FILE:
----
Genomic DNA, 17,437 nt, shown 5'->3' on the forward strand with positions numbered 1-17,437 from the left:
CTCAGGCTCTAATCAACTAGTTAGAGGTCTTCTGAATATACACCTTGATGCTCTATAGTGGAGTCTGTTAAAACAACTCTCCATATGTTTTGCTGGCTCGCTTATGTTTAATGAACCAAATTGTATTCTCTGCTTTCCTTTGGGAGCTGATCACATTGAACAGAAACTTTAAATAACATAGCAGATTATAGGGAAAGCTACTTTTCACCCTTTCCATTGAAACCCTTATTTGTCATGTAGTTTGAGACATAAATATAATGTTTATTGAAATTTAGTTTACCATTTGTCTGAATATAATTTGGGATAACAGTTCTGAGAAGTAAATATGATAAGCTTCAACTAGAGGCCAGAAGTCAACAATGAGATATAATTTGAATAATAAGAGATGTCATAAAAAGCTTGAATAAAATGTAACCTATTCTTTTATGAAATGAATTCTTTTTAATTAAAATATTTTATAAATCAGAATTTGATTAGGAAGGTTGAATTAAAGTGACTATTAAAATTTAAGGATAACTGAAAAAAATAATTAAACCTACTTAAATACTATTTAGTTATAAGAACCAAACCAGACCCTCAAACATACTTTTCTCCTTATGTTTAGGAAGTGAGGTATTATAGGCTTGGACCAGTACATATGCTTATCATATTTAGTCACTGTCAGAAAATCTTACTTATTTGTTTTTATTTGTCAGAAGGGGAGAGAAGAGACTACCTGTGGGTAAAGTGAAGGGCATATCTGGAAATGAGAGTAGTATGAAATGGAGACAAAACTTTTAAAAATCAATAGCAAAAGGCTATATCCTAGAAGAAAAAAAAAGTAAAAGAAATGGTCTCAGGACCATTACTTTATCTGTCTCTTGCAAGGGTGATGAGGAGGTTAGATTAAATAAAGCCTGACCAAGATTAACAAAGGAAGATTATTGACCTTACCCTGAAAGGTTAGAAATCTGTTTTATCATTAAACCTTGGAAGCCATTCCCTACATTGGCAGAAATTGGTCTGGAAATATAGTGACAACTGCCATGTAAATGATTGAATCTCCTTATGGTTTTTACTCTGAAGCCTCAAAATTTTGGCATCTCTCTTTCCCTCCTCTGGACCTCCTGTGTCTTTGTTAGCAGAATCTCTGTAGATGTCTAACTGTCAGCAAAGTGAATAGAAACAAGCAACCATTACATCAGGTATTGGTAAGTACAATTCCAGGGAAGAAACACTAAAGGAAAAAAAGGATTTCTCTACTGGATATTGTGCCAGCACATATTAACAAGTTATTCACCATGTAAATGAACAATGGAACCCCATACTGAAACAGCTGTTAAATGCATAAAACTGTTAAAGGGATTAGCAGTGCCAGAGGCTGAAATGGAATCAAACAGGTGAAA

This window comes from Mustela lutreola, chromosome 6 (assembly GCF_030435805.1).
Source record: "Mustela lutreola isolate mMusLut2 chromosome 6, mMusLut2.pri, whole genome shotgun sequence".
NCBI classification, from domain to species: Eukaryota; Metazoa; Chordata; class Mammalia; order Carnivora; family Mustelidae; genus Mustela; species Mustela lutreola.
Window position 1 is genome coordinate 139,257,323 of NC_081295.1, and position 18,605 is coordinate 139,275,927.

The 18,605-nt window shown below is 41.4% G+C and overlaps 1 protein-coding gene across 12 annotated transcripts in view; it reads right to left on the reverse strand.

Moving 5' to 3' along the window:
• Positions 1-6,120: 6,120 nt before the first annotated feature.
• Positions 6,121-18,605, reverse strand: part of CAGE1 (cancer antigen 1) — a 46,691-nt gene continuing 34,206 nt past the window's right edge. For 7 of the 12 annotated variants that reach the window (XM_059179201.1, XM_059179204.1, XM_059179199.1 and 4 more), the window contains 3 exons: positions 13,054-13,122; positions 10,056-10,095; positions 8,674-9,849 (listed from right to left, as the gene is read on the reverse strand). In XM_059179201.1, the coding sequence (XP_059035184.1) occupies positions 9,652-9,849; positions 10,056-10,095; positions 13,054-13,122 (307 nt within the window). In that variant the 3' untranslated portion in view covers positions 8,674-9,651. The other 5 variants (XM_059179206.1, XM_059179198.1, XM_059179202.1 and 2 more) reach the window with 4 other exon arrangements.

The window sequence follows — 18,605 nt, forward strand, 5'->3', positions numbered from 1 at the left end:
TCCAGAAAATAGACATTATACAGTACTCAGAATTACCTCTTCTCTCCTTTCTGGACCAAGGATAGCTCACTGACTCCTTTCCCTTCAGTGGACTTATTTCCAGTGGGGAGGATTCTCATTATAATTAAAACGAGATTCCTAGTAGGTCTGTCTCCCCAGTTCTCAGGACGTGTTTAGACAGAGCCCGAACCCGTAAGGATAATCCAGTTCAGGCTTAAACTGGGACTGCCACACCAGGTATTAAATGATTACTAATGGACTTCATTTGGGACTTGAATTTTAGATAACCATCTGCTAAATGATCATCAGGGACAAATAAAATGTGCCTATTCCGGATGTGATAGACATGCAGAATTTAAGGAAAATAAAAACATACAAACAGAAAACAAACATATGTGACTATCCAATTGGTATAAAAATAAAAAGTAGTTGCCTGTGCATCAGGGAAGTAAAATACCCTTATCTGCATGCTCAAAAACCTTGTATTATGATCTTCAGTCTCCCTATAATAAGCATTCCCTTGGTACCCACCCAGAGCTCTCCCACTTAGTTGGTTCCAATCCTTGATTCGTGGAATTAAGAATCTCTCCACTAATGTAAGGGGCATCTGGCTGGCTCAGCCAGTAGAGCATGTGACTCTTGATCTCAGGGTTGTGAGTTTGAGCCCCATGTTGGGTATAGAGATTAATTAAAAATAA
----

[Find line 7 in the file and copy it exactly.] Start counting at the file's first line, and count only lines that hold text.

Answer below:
The 18,605-nt window shown below is 41.4% G+C and overlaps 1 protein-coding gene across 12 annotated transcripts in view; it reads right to left on the reverse strand.